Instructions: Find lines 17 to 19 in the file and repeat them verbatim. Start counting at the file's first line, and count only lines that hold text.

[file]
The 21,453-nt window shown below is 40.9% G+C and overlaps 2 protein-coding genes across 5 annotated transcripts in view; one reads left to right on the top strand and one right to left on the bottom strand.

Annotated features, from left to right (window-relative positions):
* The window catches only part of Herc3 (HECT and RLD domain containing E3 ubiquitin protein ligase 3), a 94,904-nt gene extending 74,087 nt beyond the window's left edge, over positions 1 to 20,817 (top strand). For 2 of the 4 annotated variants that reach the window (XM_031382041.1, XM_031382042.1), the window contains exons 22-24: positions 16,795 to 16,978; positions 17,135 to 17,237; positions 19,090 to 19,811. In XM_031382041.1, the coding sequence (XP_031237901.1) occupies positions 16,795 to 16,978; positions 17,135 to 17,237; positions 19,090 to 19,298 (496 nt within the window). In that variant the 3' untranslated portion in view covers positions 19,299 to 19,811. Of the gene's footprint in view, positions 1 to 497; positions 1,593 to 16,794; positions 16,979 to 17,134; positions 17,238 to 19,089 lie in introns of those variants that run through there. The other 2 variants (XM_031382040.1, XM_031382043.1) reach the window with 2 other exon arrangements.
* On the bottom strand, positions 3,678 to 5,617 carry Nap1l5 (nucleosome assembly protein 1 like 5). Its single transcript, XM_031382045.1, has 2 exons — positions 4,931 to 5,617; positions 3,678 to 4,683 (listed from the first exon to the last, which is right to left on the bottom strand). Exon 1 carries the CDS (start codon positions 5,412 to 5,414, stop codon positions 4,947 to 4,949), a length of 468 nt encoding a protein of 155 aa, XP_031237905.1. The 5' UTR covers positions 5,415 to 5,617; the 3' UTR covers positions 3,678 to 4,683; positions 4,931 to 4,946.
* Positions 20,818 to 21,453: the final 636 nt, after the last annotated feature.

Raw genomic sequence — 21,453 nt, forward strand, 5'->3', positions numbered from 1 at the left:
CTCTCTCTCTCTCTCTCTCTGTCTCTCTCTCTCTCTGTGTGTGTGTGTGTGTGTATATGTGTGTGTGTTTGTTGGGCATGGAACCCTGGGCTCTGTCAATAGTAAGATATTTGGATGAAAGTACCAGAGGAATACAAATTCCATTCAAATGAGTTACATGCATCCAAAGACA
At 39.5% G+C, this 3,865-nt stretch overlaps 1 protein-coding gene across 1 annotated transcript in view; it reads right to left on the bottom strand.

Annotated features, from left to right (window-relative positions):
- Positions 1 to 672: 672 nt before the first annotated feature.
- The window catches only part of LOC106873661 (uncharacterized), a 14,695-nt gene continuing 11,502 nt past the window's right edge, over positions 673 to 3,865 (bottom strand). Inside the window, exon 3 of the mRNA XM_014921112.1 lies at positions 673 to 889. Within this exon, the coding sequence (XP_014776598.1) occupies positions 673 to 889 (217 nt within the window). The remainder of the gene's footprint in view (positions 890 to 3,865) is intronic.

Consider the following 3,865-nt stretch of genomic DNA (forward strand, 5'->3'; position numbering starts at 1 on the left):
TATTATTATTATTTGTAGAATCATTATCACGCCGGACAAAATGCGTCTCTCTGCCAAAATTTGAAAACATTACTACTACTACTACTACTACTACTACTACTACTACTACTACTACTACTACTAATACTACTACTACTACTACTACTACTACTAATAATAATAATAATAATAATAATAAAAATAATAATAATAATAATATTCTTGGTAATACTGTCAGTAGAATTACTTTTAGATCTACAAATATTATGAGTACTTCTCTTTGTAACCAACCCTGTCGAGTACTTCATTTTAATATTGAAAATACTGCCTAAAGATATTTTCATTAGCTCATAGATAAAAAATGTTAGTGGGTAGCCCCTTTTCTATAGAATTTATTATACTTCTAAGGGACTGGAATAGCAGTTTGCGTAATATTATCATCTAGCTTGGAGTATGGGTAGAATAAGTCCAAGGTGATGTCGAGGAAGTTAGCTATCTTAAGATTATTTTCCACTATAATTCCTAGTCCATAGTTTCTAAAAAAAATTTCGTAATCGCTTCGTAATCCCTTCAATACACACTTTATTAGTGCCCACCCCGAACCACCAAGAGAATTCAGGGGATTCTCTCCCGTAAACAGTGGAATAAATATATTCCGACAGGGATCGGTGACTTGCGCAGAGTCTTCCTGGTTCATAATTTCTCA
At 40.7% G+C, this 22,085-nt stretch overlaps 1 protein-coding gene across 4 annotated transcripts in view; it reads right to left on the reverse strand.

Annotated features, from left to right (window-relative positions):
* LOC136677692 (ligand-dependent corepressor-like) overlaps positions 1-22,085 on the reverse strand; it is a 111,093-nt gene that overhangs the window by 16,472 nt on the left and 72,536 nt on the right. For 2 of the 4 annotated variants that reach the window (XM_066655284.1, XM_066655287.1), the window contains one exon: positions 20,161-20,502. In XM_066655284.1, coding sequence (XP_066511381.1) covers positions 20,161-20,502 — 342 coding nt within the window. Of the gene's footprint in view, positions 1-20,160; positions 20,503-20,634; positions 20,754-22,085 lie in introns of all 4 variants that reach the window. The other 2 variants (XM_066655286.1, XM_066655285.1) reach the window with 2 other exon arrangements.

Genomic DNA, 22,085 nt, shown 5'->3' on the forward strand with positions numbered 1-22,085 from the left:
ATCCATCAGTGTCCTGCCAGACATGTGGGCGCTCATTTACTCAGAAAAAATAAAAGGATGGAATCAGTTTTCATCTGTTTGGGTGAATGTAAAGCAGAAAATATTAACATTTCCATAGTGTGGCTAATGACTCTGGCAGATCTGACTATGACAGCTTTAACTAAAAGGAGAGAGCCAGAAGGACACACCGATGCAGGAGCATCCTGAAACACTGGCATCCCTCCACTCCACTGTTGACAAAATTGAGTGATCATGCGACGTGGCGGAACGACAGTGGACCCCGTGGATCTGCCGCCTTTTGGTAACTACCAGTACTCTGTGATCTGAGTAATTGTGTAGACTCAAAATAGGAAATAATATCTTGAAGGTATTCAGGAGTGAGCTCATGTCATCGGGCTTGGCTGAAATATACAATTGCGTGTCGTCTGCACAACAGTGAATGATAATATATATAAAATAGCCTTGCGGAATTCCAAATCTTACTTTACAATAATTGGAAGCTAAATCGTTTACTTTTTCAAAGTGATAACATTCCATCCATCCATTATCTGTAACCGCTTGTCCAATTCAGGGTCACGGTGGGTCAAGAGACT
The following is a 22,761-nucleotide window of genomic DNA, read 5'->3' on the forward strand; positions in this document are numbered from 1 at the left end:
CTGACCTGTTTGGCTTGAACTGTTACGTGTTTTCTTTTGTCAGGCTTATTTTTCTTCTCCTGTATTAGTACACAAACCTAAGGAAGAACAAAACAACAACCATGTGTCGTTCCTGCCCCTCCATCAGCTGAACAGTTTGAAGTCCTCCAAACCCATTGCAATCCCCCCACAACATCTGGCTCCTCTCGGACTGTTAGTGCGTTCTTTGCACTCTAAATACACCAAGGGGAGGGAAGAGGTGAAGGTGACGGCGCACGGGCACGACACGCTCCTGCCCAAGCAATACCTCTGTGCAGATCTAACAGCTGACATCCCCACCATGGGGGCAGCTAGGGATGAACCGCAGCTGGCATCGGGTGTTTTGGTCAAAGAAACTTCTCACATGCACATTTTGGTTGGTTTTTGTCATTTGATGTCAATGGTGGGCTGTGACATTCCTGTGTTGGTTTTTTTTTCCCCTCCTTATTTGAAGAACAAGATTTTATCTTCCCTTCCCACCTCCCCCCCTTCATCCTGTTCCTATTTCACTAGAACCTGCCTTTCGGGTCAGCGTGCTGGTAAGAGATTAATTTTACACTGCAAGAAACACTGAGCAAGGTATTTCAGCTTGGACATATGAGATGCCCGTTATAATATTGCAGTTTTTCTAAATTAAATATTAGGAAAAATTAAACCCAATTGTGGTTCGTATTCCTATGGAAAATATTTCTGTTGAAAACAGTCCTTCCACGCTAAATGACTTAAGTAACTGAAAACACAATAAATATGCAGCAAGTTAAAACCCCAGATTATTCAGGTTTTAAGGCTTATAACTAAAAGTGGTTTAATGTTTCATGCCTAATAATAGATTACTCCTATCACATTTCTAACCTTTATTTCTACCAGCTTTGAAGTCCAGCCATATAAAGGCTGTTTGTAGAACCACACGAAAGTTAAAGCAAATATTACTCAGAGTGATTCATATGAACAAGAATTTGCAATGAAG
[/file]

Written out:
Genomic DNA, 22,085 nt, shown 5'->3' on the forward strand with positions numbered 1-22,085 from the left:
ATCCATCAGTGTCCTGCCAGACATGTGGGCGCTCATTTACTCAGAAAAAATAAAAGGATGGAATCAGTTTTCATCTGTTTGGGTGAATGTAAAGCAGAAAATATTAACATTTCCATAGTGTGGCTAATGACTCTGGCAGATCTGACTATGACAGCTTTAACTAAAAGGAGAGAGCCAGAAGGACACACCGATGCAGGAGCATCCTGAAACACTGGCATCCCTCCACTCCACTGTTGACAAAATTGAGTGATCATGCGACGTGGCGGAACGACAGTGGACCCCGTGGATCTGCCGCCTTTTGGTAACTACCAGTACTCTGTGATCTGAGTAATTGTGTAGACTCAAAATAGGAAATAATATCTTGAAGGTATTCAGGAGTGAGCTCATGTCATCGGGCTTGGCTGAAATATACAATTGCGTGTCGTCTGCACAACAGTGAATGATAATATATATAAAATAGCCTTGCGGAATTCCAAATCTTACTTTACAATAATTGGAAGCTAAATCGTTTACTTTTTCAAAGTGATAACATTCCATCCATCCATTATCTGTAACCGCTTGTCCAATTCAGGGTCACGGTGGGTCAAGAGACT
The following is a 22,761-nucleotide window of genomic DNA, read 5'->3' on the forward strand; positions in this document are numbered from 1 at the left end: